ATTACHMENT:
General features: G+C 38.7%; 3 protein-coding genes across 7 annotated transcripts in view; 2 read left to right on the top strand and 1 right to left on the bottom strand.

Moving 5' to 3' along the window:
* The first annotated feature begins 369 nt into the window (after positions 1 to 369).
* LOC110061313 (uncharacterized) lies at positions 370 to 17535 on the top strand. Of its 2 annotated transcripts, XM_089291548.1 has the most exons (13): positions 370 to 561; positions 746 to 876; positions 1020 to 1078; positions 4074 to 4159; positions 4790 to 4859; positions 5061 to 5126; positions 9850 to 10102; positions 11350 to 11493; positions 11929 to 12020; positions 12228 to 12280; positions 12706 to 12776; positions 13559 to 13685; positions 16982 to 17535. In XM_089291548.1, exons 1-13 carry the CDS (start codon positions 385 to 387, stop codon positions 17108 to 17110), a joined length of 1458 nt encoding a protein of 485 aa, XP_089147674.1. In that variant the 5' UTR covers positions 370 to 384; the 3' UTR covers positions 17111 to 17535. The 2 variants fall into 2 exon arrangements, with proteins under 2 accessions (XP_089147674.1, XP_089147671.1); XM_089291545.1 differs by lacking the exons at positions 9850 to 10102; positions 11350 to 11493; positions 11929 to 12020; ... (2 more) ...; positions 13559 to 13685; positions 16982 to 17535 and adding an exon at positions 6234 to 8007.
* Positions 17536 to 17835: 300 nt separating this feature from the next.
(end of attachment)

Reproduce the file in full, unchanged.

General features: G+C 38.7%; 3 protein-coding genes across 7 annotated transcripts in view; 2 read left to right on the top strand and 1 right to left on the bottom strand.

Moving 5' to 3' along the window:
* The first annotated feature begins 369 nt into the window (after positions 1 to 369).
* LOC110061313 (uncharacterized) lies at positions 370 to 17535 on the top strand. Of its 2 annotated transcripts, XM_089291548.1 has the most exons (13): positions 370 to 561; positions 746 to 876; positions 1020 to 1078; positions 4074 to 4159; positions 4790 to 4859; positions 5061 to 5126; positions 9850 to 10102; positions 11350 to 11493; positions 11929 to 12020; positions 12228 to 12280; positions 12706 to 12776; positions 13559 to 13685; positions 16982 to 17535. In XM_089291548.1, exons 1-13 carry the CDS (start codon positions 385 to 387, stop codon positions 17108 to 17110), a joined length of 1458 nt encoding a protein of 485 aa, XP_089147674.1. In that variant the 5' UTR covers positions 370 to 384; the 3' UTR covers positions 17111 to 17535. The 2 variants fall into 2 exon arrangements, with proteins under 2 accessions (XP_089147674.1, XP_089147671.1); XM_089291545.1 differs by lacking the exons at positions 9850 to 10102; positions 11350 to 11493; positions 11929 to 12020; ... (2 more) ...; positions 13559 to 13685; positions 16982 to 17535 and adding an exon at positions 6234 to 8007.
* Positions 17536 to 17835: 300 nt separating this feature from the next.